Tuesday, October 20, 2009

Huntington and Gathering

The importance of food in Italy is reflected by our increased time in hunting and gathering activities while we are here. Last Sunday was a good example of this Italian behavior because the hills near Siena were choked with cars parked along the country roads whose occupants were out gathering either mushrooms or the seasonal chestnuts. So it is to be expected that when we return to America we sometimes continue in our gastronomic pursuits. And what better place than Huntington, NY on Long Island. We were there for my brother-in-law's wedding, but managed to put a little time into other avenues.

Guided by my father-in-law, Dino, we arose early one morning to help ourselves to nature's bounty. We walked down to the private beach and proceeded to gently press our feet into the wet, rocky sands on the shore. A jet of spitting water signaled the point of attack. Here within six inches of the surface we found all the steamer clams we could hope to eat. Next we started to search for mussels, which was even easier to harvest as they had attached themselves to almost any surface around including the small pebbles that make up the bulk of the material of the land there.

Back at home, we made our feast. Delicious! The steamers were the freshest I have ever eaten. They were soft with a complex flavor of sea and shellfish without grit, dipped in the briny juice they made when cooked. There was also a small dish of melted butter to trawl them through before tasting. I did some butter trawling, but really I ate most of them butter free and when there were no more clams to eat, I drank the broth. Then I looked over at Maddine's plate, and ate some of the clam’s thick feet that she had declined.

Next were the mussels. Cooked with some garlic and fresh tomatoes salt and pepper along with some parsley and a little white wine served on a bed of al'dente spaghetti, they could not have been any better. These were simple clear flavors blending enough but not too much. Oh yeah!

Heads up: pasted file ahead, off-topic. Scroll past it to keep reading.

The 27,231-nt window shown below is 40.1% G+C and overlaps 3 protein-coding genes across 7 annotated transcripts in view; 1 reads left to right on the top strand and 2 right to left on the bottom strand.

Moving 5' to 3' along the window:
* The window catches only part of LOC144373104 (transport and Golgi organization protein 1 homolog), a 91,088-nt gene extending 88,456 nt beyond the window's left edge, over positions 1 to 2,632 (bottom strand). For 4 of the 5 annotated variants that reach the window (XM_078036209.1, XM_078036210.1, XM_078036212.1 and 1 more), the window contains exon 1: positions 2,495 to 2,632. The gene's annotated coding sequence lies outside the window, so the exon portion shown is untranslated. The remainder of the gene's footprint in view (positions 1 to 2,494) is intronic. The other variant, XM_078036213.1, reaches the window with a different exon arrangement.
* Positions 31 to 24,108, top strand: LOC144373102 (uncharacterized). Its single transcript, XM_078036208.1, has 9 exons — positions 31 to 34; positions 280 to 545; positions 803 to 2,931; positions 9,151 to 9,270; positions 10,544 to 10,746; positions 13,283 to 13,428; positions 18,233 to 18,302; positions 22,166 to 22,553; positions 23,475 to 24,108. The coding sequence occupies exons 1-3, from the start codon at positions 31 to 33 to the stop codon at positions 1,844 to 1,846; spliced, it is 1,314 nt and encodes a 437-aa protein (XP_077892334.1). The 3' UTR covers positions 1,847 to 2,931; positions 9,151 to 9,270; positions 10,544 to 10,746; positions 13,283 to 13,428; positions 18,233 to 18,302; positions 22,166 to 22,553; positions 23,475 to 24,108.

One home gathered meal was not enough. We went to the same beach another day late in the afternoon to arrive with the evening tide. We carried a couple of light fishing poles and some frozen octopus. Dino said that the best fish to catch here were the small bluefish that eat along the grass near shore, but the fish that were biting that day were the porgy. It is also known as Scup and for the scientists here (Stenotomus chrysops). Having not fished in quite a while, I found it not only fun, but a good excuse to enjoy a beautiful afternoon outside. More than once while closely watching my red and white bobber my eyes would drift over the quiet scene and I would think that we could have still been in 19th century from the evidence right at hand. I wished I had more time and my paints with me. Back home with the fish, we wrapped them in foil with some oil and lemon and put them on the grill. On opening the foil we were seduced by the first wave of steam coming off the fish. Tender white meat with a very delicate flavor made a very satisfying meal and very complete day. Ok there are small bones in the porgy but that just made it more of a slow food type of thing.